“I completed my planned itinerary in India, but upon my return to London, I spent weeks in the British Library poring over everything I could find on that era in India, including Bhopal. I read reports and newspaper articles the library had. The following year, on holiday in South India, I got an email to meet people in Bhopal, including survivors and a factory worker. I didn’t feel I could develop characters without understanding more about such real life experiences. So my husband and I changed plans and diverted to another city where we stayed overnight to take a 30 hour train journey to Bhopal. Once there, my husband waited in taxis and hotels mostly whilst I spoke to people. When I returned home, I developed a character and city whose backstory was survival from a gas tragedy. Eventually, that character and the city took over and Lifewalla was born, initially as an MA dissertation that achieved a Distinction.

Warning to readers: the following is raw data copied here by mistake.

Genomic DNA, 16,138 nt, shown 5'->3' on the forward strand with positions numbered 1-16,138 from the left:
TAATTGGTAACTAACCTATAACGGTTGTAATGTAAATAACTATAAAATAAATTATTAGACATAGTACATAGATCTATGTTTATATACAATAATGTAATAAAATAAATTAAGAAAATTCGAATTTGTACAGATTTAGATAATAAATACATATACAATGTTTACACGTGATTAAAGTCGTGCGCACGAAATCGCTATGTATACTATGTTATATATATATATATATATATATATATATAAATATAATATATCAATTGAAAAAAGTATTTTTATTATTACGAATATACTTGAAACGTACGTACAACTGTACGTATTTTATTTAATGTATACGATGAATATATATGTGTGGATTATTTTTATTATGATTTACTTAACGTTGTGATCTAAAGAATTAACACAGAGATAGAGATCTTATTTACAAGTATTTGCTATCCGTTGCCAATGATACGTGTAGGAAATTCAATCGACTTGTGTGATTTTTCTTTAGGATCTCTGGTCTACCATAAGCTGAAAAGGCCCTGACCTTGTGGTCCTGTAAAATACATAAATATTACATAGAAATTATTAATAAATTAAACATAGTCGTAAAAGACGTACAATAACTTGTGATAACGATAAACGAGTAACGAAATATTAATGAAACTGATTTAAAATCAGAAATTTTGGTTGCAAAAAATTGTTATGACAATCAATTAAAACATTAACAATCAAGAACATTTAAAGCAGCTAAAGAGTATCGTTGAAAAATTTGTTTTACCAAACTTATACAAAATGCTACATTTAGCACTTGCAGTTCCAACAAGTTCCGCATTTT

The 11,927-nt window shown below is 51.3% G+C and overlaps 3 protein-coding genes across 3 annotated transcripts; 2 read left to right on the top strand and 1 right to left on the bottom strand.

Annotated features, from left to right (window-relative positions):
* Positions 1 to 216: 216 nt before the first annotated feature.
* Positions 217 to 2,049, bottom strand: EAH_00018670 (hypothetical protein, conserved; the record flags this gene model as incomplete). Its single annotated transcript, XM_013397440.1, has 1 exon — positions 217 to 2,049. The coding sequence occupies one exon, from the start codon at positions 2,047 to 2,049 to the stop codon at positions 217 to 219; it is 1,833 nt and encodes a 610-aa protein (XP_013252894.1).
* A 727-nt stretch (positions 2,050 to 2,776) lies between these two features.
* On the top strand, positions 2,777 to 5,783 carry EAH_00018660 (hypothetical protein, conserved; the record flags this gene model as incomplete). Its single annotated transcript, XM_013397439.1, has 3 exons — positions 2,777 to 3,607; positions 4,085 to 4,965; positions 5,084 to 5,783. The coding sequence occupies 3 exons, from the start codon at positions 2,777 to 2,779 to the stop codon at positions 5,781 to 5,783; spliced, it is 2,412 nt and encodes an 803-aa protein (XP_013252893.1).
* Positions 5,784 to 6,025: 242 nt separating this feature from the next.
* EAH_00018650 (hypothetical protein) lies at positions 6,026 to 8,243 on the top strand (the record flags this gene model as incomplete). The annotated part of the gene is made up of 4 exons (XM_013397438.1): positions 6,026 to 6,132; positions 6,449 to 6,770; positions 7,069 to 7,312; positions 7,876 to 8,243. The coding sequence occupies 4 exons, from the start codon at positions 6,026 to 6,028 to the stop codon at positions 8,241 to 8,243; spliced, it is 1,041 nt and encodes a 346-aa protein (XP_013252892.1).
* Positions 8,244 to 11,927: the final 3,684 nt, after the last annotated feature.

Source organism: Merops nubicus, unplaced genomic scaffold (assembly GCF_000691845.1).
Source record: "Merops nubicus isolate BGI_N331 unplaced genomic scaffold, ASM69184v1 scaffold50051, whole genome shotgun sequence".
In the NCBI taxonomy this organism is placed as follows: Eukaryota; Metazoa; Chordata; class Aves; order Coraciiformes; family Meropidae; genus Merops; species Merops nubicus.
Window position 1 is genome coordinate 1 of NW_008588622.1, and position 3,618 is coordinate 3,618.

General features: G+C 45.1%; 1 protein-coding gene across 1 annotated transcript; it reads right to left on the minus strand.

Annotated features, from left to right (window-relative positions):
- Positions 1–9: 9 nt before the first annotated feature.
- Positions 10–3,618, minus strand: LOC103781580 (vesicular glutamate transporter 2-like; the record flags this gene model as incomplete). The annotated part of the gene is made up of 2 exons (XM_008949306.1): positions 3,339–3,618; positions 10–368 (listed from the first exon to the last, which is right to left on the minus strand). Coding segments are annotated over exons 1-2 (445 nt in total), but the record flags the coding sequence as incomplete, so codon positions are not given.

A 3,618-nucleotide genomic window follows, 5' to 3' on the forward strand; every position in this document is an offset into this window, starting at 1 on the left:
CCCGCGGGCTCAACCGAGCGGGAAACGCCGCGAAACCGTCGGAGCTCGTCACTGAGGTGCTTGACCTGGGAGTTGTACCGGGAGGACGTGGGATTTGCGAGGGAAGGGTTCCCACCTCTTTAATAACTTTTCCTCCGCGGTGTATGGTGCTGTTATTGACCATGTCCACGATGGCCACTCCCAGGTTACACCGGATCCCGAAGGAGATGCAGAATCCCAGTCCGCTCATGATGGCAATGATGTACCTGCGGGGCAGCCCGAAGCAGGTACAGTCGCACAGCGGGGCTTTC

“Since then, it has been another journey for the book, including innumerable challenges in writing and finishing it, finding and losing an agent, getting a publisher who supports the fundraising for clinics in Bhopal, having the book read for the Man Booker Prize. Unfortunately, it did not get long-listed, but we’re still proud of it and the responses readers share.